A LITTLE-KNOWN CONGRESSMAN from Karnataka said Hindu was a “foreign” word, a “dirty” word. He got publicity, with every TV news channel amplifying his unsolicited opinion. Many an opposition politician takes a swipe at Hinduism. Meanwhile, Tamil filmmaker Vetrimaaran, supported by Kamal Haasan, said Rajaraja Chola was not a Hindu, he was a Shaivite. What is the difference? Nor have I found a ‘dirty’ meaning for the word Hindu, in spite of putting Sanskrit scholars on the job.
Hindu is derived from the Sanskrit River Sindhu, which flows into the Arabian Sea. Sindhu means “river” or “ocean”—nothing dirty. The Persian cognate is Hindu, since the Persians made “s” into “h”. For example, soma became homa, asura became ahura (Ahura Mazda) and Sarasvati was Haravati. The Greek cognates are “Indus” (the river) and “India” (the land of the river). The term Hindu also included the geographic, ethnic, and cultural identity of those living around or beyond the river Sindhu. By the 13th century, before the rule of the Afghans and Turks, the term Hindu appears in Indian literature: Vidyapati used the phrase Hindu dharma to describe the Hindu religion.
Hinduism is a rich cumulative tradition of several systems of faith, philosophy, ritual, text, and practice, dating back to the third millennium BCE. The Indus-Sarasvati civilisation and the Vedas were the earliest sources of these traditions, making Hinduism the oldest living religion on earth. Its sacred texts spread the religion to other parts of the world, especially Southeast Asia. From about the 4th century CE, Hinduism was the dominant presence in Southeast Asia and continues to be intertwined with local and other religions. Hinduism includes the deeply philosophical Vedanta and the atheistic Ajivika, the formless Arya Samaj, and the polytheistic temple gods. Every devotee of any philosophy or deity or religious practice in India is a Hindu.
Hindus call their religion Sanatana Dharma or the “Eternal Religion”. Dharma is also duty, righteousness, and sustainability. Sanatana Dharma means the “eternal religion” or the “religion of righteousness”. The phrase Sanatana Dharma first occurs in the Manu Smriti (second century CE). Contrary to popular belief, it was not a Hindutva invention.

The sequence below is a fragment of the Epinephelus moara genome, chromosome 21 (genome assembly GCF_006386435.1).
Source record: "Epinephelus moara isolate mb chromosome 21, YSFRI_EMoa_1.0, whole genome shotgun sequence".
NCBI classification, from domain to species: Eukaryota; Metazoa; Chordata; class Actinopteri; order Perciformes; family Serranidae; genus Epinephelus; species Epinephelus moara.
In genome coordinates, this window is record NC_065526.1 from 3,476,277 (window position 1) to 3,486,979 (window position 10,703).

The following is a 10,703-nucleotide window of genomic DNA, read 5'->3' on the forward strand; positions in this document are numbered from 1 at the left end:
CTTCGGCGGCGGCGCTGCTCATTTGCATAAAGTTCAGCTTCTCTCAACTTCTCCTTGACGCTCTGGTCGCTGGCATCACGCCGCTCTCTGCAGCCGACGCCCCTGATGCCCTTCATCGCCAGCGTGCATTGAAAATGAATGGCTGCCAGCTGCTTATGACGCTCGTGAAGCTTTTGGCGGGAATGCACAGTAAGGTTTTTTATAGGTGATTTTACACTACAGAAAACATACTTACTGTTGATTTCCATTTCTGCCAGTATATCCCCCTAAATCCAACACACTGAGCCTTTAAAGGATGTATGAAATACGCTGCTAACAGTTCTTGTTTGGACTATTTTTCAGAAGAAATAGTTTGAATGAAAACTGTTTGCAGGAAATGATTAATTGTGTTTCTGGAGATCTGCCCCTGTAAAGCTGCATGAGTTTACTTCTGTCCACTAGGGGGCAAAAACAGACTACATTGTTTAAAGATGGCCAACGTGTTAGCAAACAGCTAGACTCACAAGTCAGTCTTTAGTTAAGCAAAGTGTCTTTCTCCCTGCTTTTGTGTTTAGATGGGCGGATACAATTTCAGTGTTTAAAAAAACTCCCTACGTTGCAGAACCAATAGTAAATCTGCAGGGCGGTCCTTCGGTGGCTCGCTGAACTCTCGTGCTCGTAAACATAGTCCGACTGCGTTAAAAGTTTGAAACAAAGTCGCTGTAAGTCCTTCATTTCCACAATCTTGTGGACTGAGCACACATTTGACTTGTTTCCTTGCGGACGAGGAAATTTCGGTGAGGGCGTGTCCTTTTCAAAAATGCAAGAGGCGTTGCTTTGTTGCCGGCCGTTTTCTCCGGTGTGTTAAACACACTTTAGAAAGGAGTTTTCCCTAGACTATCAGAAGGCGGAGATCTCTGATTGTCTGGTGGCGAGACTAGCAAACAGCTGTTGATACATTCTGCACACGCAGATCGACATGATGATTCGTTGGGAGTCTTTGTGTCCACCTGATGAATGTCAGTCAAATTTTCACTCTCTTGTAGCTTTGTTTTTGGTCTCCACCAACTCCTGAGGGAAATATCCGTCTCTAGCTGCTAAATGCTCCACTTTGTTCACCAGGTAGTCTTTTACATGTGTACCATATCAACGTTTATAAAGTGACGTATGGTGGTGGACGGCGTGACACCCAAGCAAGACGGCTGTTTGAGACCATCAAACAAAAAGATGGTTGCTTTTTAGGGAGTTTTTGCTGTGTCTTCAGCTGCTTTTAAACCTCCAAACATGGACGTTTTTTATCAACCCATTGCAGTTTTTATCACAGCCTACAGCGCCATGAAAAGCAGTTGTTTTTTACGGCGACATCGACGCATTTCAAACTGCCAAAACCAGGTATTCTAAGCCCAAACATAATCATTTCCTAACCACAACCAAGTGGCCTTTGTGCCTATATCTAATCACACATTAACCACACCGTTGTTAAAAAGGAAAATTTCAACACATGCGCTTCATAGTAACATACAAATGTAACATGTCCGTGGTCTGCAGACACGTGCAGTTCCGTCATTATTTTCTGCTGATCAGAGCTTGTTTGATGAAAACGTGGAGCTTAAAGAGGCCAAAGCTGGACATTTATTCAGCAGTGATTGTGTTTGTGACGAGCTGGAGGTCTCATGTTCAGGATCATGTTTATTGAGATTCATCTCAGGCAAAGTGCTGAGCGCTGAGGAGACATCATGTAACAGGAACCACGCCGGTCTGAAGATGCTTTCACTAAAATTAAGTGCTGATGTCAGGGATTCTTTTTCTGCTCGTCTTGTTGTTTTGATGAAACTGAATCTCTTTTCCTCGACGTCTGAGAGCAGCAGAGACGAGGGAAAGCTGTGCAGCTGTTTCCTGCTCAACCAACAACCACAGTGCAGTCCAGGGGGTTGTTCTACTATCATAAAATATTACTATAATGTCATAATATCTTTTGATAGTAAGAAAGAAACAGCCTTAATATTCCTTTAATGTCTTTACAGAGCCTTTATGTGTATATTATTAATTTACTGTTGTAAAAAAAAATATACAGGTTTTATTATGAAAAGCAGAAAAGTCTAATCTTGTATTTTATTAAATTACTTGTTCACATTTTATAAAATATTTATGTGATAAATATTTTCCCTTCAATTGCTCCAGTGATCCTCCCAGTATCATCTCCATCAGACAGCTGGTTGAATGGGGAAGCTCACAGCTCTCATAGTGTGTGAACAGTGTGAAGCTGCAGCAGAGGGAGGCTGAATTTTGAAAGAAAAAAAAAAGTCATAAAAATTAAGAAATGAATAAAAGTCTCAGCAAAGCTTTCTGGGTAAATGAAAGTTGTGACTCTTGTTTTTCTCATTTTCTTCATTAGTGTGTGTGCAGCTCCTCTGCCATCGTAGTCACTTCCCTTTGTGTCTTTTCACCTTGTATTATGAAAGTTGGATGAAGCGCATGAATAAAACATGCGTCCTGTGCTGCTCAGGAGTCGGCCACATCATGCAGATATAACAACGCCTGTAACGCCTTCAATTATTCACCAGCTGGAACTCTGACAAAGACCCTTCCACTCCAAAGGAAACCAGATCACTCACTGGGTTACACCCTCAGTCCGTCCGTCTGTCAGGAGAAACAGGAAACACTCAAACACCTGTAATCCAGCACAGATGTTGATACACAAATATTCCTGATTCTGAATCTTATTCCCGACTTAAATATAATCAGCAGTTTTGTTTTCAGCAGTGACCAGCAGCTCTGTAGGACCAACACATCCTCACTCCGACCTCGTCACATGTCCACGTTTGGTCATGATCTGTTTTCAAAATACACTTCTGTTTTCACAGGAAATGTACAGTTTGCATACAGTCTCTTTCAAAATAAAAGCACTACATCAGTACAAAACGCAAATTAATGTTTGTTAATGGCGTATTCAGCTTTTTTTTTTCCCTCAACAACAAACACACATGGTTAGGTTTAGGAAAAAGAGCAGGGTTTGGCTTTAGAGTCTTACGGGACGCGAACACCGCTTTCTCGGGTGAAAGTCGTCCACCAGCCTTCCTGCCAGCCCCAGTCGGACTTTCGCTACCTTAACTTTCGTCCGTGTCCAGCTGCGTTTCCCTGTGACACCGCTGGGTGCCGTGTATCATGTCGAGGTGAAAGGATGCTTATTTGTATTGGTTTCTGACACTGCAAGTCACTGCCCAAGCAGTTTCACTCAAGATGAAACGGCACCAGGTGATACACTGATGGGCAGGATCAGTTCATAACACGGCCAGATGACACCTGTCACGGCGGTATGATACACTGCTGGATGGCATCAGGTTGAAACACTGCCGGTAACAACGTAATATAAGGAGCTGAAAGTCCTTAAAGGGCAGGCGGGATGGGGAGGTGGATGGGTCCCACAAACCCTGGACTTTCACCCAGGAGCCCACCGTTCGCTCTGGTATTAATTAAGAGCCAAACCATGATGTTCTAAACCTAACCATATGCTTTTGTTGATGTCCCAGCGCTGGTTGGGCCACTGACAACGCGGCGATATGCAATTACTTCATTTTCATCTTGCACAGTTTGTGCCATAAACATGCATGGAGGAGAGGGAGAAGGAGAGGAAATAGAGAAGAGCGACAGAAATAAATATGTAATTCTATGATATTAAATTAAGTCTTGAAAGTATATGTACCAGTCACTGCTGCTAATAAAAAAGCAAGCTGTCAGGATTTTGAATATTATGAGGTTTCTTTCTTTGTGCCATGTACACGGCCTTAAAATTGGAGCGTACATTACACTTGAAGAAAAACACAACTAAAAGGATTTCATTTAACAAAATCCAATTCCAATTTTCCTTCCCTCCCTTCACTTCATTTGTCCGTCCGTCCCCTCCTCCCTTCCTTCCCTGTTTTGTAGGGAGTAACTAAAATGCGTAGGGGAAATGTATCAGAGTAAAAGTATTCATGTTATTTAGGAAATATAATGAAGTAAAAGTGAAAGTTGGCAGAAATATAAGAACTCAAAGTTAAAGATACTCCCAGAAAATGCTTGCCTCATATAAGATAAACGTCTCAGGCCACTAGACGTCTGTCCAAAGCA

Shanmata means “Six Sects” in Sanskrit. Adi Shankara, the great Hindu philosopher, combined the worship of the six main deities of Hinduism—Shiva, Vishnu, Shakti, Ganesha, Surya, and Skanda—into their essential oneness, the unity of Godhead and the belief that the myriad deities were merely manifestations of Brahman. Adi Shankara integrated the worship of all the deities in the Shanmata system under the Supreme Being of Sanatana Dharma.
Rajaraja Chola was a Shaivite, but the Brihadishwara temple in Thanjavur contains images of Brahma, Vishnu, and Devi. He built temples for Vishnu and a Buddhist vihara. No king inscribes “I am a Hindu”: he merely worships his favourite deity, who is Hindu. Rajaraja never said, “I am a Tamilian”, and left inscriptions in both Sanskrit and Tamil. Does that mean he was not a Tamilian?
The Vedic religion of sacrifices of 5,000 years ago gave way to a pacific Vedantic Hinduism consisting of belief in a Supreme Being and the oneness of all creation. The entire pantheon of deities was absorbed by the all-prevailing Brahman. People change, the world changes, and religions also change. Adi Shankara travelled around India stopping animal sacrifice in temples and saying “aham brahmāsmi” and “tat twam asi”. Does that mean he was not a Hindu? Today, many people follow Hindutva: that, too, is a form of Hinduism, whatever the opposition says.
Religion is a response to human needs, even an “opiate for the masses”. But I am amazed at this sudden attack on Hinduism. As non-believers, leftists who attack the Hindu religion have no right to criticise. They are called the “liberal left”, but they are not liberal: they are dogmatic and do not debate with the right. Let them try to attack Islam. For quotes from the Quran, Nupur Sharma was sent to oblivion. The more the attacks, the more violent the reaction and the more votes for the Bharatiya Janata Party. Our self-appointed historians should think before putting their feet in their mouths.
I am a practising Hindu—I pray at every Hindu temple, recite my stotras, celebrate every festival, and worship our village deity Draupadi Amman. I find no contradiction in my actions. All the deities are manifestations of the Supreme Being and I am happy to be born into this heritage. I am an Indian and a Hindu, both as Indian as I am.